The day after the general presidential election, I saw two articles that sort of fragmented a lot of the feelings about the day’s events.
I was reading this article about the new hope, the new era, the transformation in the daily lives of everyone, everywhere. This grand news showing that people really are people, that americans are finally showing signs that racism is dying off, and that anyone from anywhere can truly contribute, make a difference, and succeed in this world….
And then I read
this article about a surprising, brutal murder of an interracial newlywed couple, about how nice they were, how hardworking, what team-players they were, and that the suspects were all part of his daily team.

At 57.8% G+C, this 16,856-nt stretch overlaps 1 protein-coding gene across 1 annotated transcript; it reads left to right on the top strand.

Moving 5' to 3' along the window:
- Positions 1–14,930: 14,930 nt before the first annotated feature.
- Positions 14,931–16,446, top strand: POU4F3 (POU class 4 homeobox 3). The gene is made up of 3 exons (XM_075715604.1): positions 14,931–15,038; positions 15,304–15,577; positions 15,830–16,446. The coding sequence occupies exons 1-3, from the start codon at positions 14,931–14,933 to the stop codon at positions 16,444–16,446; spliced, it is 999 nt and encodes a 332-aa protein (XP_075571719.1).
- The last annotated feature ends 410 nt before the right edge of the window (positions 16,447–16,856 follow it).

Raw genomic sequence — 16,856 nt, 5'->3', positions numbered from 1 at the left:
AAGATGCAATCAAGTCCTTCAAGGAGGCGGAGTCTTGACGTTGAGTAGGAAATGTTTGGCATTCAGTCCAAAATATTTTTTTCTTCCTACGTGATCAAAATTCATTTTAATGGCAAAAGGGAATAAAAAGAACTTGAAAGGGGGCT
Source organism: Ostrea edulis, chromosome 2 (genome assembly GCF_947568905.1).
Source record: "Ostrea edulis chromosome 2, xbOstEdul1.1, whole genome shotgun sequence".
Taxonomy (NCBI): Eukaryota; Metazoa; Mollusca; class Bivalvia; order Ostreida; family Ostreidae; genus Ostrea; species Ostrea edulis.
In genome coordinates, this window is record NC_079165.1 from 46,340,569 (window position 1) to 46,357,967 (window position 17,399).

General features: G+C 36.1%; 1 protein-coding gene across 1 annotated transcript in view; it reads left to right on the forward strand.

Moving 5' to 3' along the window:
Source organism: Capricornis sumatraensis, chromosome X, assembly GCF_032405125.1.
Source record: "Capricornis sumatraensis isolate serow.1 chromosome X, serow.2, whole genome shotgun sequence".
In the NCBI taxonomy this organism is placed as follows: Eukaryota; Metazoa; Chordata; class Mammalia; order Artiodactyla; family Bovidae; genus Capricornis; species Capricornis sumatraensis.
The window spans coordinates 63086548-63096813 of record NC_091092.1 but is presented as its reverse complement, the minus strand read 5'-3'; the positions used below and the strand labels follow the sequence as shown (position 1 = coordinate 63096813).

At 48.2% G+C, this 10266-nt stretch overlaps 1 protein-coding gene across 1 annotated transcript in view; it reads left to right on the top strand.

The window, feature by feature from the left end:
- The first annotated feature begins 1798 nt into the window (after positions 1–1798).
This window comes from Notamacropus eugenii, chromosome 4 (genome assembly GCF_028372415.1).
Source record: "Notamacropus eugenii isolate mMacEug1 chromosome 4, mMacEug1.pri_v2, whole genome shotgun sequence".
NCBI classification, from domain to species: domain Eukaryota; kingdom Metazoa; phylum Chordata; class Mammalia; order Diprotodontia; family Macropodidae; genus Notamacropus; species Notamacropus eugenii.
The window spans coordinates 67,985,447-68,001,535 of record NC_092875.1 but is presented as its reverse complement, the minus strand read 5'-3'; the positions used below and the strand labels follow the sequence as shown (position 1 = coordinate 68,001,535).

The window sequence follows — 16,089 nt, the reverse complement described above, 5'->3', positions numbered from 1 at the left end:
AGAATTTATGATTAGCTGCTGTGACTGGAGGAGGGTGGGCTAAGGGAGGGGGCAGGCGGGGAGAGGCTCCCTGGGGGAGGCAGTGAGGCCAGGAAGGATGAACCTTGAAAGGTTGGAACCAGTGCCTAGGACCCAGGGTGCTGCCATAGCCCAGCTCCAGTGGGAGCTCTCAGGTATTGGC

Of course, these are anecdotes, but it seems that americans still have a long way to tread. Looking at Prop 8 in California, and a whole year’s worth of headlines about homosexual unions and the discussion, oh, the roundabouts about legalities and rights. There are a lot of times in these discussions where I feel like the battle is truly lost. Not the debate, mind you: once a line (or any other geometrical shape) is drawn in the sand, everyone starts working up their arguments for their “side”, which is a great exercise. Then when the debates start happening, everyone gets bogged down in sound bites (misappropriated quotations), and the brewing of more acerbic arguments, and *that* is when the battle is lost. That’s the point when I start feeling like the discussion stalls, and no-one involved has a clear view of the facts anymore. The focus becomes the fight, rather than on perspective. The whole issue then boils bown to simple, constant, refutiation of the “other side”, which never settles anything except each side claiming that they are right, and there isn’t any progress anymore.